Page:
Unfortunately, the menu didn't describe the fire inside the salad, so I had to end up ordering something else.  When I asked the server if she could just take the spicy meat out, she said, "Please, without meat the salad won't be nice!"  Meat does make things tastier, November 22, 2014 
So I ended up getting this beautiful bacon-avocado burger.  First time I've seen avocado in months, November 22, 2014
I kid you not, this is the first cupcake I've seen with icing since I've been in the country.  The icing was clearly the best part!-November 22, 2014

I’ve said it before and I’ll probably keep saying it—it’s so important to find opportunities for relaxation and familiarity when one is so far away from home.  As I’m making this post on Thanksgiving day, I miss family and friends back home, but I’ve got a lot to be thankful for.  This experience in Ghana is certainly one among many.  I’m thankful for all of you who read my blog and support me with your kind messages and prayers.  Thanks for keeping up with me as I explore a foreign land!  Next week, I’ll share how I spent my Thanksgiving weekend in Region number 5-the Upper East Region!  Until then, be blessed!

Friday, November 21, 2014

Finding comforts of home

          Being so far away from home, it's nice to have some comforts around.  Although I brought as many things along with me in my suitcase as possible—comfy bedroom slippers, hair accessories, my favorite pajama set—it’s nice to walk in a store and see something familiar, such as imports from the US.  So last week, when I saw a familiar kitchen staple, I knew I had to have it.  Along with cooking some traditional American dishes, bit by bit, the transition is becoming easier.  Here’s a look at my experiences last week.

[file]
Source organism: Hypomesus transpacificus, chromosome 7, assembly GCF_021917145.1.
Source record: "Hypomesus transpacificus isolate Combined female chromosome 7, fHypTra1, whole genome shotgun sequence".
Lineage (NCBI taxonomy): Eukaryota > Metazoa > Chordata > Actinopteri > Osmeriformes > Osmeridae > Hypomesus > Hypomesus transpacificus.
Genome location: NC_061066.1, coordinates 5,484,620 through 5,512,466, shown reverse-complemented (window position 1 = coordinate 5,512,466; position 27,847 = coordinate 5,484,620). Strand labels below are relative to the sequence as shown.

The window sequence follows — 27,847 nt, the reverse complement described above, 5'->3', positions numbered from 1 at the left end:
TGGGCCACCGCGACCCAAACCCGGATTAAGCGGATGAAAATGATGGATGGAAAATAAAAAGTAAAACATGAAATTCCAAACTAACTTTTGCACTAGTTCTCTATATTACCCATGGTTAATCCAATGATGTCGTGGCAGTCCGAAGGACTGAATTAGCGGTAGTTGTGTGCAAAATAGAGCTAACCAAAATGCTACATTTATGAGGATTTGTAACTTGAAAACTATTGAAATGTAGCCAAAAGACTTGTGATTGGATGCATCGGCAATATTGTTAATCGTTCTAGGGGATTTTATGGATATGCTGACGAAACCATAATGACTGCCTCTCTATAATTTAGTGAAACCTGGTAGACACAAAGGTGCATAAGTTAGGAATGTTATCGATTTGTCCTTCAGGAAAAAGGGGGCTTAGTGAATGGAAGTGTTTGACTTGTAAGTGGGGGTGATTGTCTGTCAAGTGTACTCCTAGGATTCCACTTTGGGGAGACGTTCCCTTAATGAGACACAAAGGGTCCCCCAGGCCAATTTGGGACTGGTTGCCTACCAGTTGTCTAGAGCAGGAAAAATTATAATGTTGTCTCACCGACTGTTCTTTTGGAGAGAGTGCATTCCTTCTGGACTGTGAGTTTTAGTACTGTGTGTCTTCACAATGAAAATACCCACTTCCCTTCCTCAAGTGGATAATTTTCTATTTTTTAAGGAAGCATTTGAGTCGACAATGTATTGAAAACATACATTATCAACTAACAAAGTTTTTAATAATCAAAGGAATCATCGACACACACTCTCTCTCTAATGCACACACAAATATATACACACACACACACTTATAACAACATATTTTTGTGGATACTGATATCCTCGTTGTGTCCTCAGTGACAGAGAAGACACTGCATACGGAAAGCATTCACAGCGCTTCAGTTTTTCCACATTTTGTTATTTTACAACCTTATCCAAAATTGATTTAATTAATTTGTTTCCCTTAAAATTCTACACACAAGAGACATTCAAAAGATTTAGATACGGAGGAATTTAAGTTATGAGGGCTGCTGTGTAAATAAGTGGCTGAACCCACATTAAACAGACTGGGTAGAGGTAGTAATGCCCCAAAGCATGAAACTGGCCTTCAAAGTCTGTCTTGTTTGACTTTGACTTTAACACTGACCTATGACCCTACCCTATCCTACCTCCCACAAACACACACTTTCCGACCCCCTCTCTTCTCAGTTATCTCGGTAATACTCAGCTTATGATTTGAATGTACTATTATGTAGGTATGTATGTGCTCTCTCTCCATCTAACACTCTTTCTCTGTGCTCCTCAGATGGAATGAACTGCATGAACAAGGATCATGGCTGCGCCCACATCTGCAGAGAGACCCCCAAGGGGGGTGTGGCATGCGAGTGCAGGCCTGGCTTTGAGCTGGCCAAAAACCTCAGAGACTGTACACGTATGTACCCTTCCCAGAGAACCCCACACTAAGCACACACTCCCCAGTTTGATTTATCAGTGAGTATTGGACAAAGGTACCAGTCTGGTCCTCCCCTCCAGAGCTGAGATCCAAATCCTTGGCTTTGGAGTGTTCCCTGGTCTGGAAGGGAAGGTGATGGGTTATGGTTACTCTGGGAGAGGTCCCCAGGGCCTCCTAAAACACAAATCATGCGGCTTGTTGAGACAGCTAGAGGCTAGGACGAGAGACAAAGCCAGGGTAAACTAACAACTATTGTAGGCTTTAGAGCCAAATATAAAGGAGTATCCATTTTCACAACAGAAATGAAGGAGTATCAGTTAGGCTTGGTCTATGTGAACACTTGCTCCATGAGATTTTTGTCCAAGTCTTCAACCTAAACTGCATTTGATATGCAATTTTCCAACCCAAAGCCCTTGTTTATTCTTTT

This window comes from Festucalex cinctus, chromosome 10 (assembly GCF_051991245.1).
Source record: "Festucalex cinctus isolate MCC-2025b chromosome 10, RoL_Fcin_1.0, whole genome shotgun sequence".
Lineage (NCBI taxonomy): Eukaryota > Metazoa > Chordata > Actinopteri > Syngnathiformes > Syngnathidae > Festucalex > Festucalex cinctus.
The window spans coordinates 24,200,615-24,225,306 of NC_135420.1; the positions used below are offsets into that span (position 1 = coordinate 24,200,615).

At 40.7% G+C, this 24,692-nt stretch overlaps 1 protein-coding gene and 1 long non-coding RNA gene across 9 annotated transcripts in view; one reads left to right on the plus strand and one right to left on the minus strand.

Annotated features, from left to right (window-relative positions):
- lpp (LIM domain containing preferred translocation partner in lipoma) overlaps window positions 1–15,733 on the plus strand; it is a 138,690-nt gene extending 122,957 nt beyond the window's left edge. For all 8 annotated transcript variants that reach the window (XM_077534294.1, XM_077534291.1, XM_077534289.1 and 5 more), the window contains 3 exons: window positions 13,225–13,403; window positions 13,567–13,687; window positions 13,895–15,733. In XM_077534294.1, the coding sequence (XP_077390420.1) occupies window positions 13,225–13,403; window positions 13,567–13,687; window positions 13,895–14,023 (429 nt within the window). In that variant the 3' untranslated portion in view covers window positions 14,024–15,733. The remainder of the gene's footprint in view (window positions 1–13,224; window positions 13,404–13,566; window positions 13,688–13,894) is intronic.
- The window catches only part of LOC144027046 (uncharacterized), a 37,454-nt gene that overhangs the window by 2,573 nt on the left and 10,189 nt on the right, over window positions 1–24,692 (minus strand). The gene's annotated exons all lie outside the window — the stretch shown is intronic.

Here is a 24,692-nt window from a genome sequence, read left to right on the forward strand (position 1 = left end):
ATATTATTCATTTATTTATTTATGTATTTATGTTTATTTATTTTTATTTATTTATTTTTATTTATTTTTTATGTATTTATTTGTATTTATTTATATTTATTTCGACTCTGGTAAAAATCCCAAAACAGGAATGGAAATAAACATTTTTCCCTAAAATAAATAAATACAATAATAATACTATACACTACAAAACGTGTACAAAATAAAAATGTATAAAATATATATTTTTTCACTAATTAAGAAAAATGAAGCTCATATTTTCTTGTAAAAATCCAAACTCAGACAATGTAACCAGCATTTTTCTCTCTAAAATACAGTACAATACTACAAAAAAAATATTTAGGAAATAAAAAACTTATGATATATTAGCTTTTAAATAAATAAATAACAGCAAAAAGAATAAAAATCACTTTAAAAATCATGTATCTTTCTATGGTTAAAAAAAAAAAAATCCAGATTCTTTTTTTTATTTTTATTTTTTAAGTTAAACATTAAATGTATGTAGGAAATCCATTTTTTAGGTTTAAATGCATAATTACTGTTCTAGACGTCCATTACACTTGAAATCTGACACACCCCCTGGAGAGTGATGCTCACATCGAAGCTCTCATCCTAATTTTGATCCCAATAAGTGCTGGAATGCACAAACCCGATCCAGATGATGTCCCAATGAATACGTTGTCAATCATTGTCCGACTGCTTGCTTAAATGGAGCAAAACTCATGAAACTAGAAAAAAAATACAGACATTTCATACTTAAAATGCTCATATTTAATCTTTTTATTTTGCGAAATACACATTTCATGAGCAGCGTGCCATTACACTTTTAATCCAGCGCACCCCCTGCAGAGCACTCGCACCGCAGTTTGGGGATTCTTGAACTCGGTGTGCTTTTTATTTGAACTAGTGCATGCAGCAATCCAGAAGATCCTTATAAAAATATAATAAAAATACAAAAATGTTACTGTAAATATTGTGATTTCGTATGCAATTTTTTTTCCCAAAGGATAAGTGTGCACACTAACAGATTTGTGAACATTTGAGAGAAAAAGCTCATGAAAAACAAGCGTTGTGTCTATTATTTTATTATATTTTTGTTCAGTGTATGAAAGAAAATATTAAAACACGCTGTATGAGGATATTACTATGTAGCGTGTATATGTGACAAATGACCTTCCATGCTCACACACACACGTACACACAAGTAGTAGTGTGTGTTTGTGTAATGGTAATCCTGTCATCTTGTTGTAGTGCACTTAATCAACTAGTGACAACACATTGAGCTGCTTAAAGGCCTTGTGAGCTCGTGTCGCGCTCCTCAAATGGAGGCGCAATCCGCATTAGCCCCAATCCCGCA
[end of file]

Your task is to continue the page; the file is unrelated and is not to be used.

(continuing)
Since my time in Ghana, I’ve been surprised to see lots of brands from home.  Dark and Lovely, for example, has the monopoly on hair care products.  There’s also personal care products like Nivea facial, cereals like Kellogg’s Corn Flakes, and even restaurants like Kentucky Fried Chicken!  Being able to have these products available has been wonderful, however, the best product I have seen thus far was found at the shopping center a short distance from my hostel.  As I walked through the store the other week, I couldn’t believe my eyes when I saw Auntie Jemima’s pancake mix!  I was the happiest person in the world when I saw that red box.  It was quite the splurge, but once I got home and made myself a pancake, it was the best comfort I’ve had thus far in this foreign land.  

Oh the joy!  The plastic bag is to protect the mix from getting spoiled by 'kitchen critters' (that's code for roaches. I can't seem to get rid of them) November 8, 2014
The delicious finished product with syrup.  I forgot to take a photo before I took a bite-couldn't resist!  November 8, 2014
I’ve probably mentioned this before, but finding food to eat is a serious challenge for me.  Most traditional eateries pack “Peppa” or spice on everything possible.  This includes Guinea Fowl, fried chicken, fried rice, okra stew, and so on.  They even have a stew called Pepper Stew!  And when I explain to servers that I want NO pepper whatsoever, they either stare at me or nod their heads in agreement and then end of bringing me a dish loaded with pepper that I can’t eat.  So, knowing I had a long day of classes before me, last week I took my time one morning and made myself a delicious omelet.  I filled it with spinach, tomatoes, garlic, onions, and cheese.  I had a piece of bread and juice along with it.  By the time I finished, I was quite satisfied.  That hearty breakfast took me all the way through lunch!